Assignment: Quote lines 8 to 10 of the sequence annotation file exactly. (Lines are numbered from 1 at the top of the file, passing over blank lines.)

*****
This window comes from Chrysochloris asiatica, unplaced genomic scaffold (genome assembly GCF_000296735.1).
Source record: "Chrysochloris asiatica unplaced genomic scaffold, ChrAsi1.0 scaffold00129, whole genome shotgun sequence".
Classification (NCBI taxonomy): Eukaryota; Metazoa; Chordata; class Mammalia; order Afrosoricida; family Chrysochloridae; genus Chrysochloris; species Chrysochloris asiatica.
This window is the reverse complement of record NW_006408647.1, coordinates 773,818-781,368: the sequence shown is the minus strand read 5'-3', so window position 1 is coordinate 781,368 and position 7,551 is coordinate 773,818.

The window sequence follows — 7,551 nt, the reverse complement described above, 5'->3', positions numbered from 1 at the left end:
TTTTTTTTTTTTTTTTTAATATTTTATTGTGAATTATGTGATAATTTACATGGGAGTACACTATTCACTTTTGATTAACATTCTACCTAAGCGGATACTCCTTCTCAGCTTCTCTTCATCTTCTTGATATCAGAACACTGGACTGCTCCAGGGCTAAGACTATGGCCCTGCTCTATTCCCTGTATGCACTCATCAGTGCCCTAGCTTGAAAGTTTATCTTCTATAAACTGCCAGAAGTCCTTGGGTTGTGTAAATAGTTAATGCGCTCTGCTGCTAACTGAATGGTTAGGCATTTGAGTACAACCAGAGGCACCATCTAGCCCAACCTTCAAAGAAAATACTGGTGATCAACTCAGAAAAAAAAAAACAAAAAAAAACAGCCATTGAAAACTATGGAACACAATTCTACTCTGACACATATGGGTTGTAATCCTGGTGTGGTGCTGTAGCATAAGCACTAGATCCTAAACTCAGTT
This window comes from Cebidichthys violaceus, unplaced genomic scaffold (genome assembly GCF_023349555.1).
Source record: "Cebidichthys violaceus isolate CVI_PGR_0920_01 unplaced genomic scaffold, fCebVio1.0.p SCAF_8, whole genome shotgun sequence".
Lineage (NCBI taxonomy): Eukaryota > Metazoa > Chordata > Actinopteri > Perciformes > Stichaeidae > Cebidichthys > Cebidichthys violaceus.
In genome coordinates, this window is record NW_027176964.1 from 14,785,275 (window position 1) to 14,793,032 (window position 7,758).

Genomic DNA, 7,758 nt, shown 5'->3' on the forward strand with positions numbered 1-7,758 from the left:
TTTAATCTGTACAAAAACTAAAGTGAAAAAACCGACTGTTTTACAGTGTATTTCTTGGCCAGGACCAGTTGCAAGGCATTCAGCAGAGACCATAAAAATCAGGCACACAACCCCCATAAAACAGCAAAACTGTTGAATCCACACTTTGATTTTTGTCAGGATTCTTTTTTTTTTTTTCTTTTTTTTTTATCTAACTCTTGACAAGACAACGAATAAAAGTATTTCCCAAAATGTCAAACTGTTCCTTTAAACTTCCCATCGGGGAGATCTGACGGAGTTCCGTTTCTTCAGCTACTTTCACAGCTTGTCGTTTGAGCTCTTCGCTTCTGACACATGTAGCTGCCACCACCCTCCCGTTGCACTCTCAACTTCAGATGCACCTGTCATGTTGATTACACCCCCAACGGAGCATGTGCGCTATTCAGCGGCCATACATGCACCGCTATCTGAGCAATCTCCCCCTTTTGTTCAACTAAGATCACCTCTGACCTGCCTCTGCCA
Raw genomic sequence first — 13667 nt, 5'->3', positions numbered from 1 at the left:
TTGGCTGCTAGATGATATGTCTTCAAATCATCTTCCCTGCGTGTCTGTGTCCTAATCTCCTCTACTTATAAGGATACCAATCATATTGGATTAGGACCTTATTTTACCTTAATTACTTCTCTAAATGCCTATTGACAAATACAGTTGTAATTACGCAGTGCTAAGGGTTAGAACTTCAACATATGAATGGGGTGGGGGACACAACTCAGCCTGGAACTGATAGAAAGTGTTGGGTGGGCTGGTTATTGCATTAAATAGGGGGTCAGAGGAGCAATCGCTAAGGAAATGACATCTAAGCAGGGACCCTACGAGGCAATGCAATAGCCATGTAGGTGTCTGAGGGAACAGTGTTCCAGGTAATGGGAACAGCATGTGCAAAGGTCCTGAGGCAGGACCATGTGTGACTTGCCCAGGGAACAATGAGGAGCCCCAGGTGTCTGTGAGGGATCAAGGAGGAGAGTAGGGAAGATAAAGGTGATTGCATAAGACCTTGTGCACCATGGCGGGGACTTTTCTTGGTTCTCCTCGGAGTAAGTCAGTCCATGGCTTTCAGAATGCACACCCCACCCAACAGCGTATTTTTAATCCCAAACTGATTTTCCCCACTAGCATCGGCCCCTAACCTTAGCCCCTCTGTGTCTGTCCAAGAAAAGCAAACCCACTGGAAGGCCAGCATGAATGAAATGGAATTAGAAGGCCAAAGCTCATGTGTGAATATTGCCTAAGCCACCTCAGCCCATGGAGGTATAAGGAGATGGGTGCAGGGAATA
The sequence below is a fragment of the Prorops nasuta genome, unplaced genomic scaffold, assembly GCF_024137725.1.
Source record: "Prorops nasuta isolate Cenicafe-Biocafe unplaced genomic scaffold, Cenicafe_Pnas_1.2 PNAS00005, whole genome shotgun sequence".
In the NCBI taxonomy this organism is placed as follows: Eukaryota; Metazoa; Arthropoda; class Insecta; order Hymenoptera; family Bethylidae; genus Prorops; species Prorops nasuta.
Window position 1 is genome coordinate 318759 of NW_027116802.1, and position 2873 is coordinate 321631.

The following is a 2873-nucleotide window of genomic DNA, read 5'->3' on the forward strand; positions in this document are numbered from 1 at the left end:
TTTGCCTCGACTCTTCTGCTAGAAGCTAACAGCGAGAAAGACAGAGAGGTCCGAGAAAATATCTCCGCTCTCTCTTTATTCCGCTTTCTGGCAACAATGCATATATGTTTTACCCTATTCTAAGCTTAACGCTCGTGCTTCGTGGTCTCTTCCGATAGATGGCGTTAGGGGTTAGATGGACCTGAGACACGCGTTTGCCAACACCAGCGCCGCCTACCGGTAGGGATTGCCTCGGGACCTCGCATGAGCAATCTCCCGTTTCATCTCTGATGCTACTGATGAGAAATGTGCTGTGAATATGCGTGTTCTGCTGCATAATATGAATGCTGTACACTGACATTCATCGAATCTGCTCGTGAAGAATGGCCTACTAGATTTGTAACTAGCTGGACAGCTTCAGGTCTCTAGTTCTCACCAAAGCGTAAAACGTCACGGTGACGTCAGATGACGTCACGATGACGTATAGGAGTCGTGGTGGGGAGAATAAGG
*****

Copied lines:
Source record: "Cebidichthys violaceus isolate CVI_PGR_0920_01 unplaced genomic scaffold, fCebVio1.0.p SCAF_8, whole genome shotgun sequence".
Lineage (NCBI taxonomy): Eukaryota > Metazoa > Chordata > Actinopteri > Perciformes > Stichaeidae > Cebidichthys > Cebidichthys violaceus.
In genome coordinates, this window is record NW_027176964.1 from 14,785,275 (window position 1) to 14,793,032 (window position 7,758).